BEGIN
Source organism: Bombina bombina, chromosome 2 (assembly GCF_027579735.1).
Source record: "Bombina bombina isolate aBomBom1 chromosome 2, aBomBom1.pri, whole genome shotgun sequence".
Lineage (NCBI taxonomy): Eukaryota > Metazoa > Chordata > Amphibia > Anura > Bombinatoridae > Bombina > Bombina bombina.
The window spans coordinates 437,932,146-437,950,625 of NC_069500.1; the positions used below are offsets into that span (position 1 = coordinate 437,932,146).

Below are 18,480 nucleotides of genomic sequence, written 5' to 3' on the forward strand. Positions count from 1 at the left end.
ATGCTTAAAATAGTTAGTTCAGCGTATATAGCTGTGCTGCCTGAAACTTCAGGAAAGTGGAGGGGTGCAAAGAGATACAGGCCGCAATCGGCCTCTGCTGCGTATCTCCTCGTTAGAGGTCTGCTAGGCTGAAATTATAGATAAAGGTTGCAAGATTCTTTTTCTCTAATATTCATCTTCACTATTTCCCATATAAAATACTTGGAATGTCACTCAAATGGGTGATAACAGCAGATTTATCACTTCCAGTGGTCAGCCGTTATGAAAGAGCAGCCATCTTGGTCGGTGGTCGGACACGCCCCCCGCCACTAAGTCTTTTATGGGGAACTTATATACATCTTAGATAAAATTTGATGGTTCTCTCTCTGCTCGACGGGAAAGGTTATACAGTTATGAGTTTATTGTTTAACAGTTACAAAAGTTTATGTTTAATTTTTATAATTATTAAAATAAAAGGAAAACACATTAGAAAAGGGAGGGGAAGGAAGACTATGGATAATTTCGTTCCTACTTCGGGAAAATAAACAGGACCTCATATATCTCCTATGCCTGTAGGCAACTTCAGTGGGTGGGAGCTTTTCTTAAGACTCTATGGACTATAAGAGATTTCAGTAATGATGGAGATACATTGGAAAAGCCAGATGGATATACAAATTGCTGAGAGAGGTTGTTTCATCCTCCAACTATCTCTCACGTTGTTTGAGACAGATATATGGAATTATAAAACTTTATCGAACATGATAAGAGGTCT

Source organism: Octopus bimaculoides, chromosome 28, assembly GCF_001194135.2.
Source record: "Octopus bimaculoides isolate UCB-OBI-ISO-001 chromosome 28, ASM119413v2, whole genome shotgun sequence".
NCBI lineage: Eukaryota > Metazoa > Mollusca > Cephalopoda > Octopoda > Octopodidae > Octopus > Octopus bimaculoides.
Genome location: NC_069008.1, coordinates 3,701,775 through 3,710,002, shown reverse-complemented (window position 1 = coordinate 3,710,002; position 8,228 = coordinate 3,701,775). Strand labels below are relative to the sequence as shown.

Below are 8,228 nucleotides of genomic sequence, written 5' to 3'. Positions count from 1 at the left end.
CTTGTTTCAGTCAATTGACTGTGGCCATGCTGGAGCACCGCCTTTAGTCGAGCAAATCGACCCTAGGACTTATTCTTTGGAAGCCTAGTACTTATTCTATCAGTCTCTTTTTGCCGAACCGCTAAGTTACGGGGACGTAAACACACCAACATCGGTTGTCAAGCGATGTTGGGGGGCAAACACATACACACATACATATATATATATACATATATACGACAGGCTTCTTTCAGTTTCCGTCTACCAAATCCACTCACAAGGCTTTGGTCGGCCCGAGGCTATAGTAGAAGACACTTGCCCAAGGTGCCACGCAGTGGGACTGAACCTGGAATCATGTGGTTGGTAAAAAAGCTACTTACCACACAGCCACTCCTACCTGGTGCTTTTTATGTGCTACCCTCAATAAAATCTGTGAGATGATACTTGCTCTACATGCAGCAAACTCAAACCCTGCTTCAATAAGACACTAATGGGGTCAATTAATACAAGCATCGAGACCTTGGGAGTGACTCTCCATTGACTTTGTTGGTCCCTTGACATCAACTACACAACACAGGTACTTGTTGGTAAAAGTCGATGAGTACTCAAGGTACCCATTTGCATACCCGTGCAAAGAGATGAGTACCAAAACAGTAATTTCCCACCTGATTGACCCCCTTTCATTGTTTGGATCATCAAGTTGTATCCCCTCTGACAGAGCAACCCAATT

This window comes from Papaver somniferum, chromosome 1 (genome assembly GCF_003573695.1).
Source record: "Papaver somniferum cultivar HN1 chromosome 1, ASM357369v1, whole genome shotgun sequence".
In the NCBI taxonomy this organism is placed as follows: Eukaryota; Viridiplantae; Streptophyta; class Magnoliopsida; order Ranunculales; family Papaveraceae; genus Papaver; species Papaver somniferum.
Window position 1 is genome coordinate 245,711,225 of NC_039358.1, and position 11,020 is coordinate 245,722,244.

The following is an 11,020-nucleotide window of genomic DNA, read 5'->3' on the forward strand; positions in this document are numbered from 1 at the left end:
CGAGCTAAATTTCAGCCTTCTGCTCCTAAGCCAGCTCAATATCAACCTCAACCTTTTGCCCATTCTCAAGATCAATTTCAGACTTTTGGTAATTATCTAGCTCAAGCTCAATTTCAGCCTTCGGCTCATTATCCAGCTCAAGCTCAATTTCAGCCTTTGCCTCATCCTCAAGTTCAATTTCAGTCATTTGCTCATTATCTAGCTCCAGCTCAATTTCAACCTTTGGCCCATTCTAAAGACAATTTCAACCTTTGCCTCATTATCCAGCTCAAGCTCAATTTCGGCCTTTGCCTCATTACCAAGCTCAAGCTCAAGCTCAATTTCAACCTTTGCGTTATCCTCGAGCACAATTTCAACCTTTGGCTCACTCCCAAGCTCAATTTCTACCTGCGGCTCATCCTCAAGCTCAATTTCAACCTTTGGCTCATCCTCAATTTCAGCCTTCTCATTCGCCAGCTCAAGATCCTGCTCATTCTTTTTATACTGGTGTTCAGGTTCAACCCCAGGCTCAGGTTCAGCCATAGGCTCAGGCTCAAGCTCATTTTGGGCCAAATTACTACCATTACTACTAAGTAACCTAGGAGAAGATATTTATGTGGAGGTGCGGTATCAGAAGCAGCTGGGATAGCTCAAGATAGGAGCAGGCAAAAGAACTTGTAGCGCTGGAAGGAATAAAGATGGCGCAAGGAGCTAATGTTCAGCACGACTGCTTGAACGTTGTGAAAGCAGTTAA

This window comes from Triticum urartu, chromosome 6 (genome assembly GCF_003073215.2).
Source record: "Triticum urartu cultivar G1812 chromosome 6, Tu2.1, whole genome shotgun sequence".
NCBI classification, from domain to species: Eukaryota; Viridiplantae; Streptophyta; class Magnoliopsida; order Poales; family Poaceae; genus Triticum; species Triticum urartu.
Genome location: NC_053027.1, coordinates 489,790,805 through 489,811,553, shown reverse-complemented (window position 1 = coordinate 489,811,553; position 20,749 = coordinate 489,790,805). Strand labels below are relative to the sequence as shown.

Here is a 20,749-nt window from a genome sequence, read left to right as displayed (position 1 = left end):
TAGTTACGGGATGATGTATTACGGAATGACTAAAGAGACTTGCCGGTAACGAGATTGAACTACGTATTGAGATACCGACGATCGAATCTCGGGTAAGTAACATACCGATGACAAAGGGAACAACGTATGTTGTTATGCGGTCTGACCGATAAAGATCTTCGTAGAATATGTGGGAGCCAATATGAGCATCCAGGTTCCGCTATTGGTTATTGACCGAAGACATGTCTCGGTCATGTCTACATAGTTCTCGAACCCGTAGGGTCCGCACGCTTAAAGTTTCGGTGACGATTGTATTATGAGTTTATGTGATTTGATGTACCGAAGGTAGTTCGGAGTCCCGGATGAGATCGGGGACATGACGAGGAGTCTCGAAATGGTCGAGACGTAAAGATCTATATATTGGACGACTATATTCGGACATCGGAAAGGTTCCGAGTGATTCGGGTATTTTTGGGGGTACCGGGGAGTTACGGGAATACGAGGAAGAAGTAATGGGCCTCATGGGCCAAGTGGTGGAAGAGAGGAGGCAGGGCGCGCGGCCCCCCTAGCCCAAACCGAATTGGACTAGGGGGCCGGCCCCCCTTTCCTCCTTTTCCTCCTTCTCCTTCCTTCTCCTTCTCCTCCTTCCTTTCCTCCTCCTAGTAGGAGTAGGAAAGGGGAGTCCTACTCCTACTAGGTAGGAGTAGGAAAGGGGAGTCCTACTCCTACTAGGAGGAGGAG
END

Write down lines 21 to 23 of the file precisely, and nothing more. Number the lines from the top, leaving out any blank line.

NCBI classification, from domain to species: Eukaryota; Viridiplantae; Streptophyta; class Magnoliopsida; order Poales; family Poaceae; genus Triticum; species Triticum urartu.
Genome location: NC_053027.1, coordinates 489,790,805 through 489,811,553, shown reverse-complemented (window position 1 = coordinate 489,811,553; position 20,749 = coordinate 489,790,805). Strand labels below are relative to the sequence as shown.

Here is a 20,749-nt window from a genome sequence, read left to right as displayed (position 1 = left end):